MEXICO CITY - A planned tax on sugary drinks will likely stoke inflation and hurt manufacturers, sugar farmers and small retailers, the head of the world's largest franchise bottler of Coca-Cola products said Tuesday.
Coca-Cola FEMSA CEO John Santa Maria cited the cases of Ecuador, where a 30-percent tax on revenue from sweetened drinks caused sugar prices to go down and Philadelphia, where a levy of one-cent per ounce drove some companies to consider job cuts.
A Congressional committee last week approved a bill that seeks a P10 per liter tax on sweetened drinks, including softdrinks and 3-in-1 coffee. Lawmakers are hoping to pass a broad tax measure at the House of Representatives level by June to help President Rodrigo Duterte fund an ambitious P8-trillion infrastructure overhaul.
"Obviously any tax is negative," Santa Maria told reporters here. "It depends on how it takes form and how deep it becomes. I don't think right now the Philippine consumer needs another tax."
"I think it will be very very bad not only for out industry but for small retailers," he said.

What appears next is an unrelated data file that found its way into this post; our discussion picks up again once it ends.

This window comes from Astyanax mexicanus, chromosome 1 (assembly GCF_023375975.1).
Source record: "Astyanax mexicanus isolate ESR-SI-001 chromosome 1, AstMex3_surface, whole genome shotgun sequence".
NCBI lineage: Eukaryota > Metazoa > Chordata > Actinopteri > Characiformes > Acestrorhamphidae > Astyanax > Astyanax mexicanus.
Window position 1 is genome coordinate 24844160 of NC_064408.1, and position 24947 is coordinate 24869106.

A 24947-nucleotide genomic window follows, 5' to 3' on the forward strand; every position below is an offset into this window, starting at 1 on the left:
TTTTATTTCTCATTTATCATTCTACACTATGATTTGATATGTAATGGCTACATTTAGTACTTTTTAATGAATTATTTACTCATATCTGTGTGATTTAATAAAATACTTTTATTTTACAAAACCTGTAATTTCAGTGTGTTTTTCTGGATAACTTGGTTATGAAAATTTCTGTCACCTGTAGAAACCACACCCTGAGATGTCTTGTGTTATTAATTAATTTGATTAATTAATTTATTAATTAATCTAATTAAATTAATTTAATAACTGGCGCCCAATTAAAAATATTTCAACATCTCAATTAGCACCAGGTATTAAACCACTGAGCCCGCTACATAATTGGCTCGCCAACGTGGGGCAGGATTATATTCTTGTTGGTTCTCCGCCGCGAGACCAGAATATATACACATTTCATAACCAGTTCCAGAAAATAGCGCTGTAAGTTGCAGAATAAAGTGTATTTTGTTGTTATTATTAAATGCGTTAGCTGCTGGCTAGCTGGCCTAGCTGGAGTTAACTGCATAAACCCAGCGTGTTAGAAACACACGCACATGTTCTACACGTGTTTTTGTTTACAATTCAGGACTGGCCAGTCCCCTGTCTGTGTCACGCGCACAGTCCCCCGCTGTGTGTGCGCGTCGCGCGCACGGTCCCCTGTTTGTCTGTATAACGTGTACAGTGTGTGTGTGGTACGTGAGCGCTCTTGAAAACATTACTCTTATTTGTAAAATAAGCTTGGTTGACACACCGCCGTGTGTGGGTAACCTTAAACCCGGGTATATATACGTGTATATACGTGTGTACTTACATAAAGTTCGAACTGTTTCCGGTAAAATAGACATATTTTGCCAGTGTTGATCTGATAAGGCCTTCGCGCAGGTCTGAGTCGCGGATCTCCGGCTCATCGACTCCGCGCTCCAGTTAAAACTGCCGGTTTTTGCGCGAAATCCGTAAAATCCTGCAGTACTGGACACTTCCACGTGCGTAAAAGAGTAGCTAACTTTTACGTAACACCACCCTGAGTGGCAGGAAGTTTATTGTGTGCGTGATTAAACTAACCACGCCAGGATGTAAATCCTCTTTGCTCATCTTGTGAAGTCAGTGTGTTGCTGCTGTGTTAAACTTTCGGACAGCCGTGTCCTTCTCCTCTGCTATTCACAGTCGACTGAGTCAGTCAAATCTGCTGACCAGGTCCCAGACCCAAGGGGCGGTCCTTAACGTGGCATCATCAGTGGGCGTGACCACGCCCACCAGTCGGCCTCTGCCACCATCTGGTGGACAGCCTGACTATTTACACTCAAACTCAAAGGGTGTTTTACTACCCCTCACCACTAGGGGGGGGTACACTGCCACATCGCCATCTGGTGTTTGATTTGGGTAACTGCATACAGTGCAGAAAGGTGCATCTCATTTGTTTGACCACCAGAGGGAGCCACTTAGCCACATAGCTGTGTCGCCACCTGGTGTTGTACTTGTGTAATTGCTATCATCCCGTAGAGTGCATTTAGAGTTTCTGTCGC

Finance Undersecretary Karl Kendrick Chua had said that softdrink companies would survive such a levy, the way cigarette-makers did in the face of higher duties on tobacco products.
Such a tax will amount to "discrimination" against softdrink companies, Santa Maria said.
"If you should go out there and tax it, then tax the ingredient. Tax sugar per se. That's fairer," he said.
"The taxing of beverages is a very sexy way to increase taxes, but really, the issue is if you think people are going to alter the way people consume, there's no fact base for that," he said.
Quirino Representative Dakila Cua, whose ways and means committee passed the bill taxing sweetened drinks, said it would raise P40 billion to P47 billion in revenue and discourage consumption of drinks that have been blamed for obesity and diabetes
Aside from sugary drinks, Duterte's economic team also asked Congress to raise taxes on fuel and cars to help offset a reduction in income taxes that he promised during last year's presidential elections.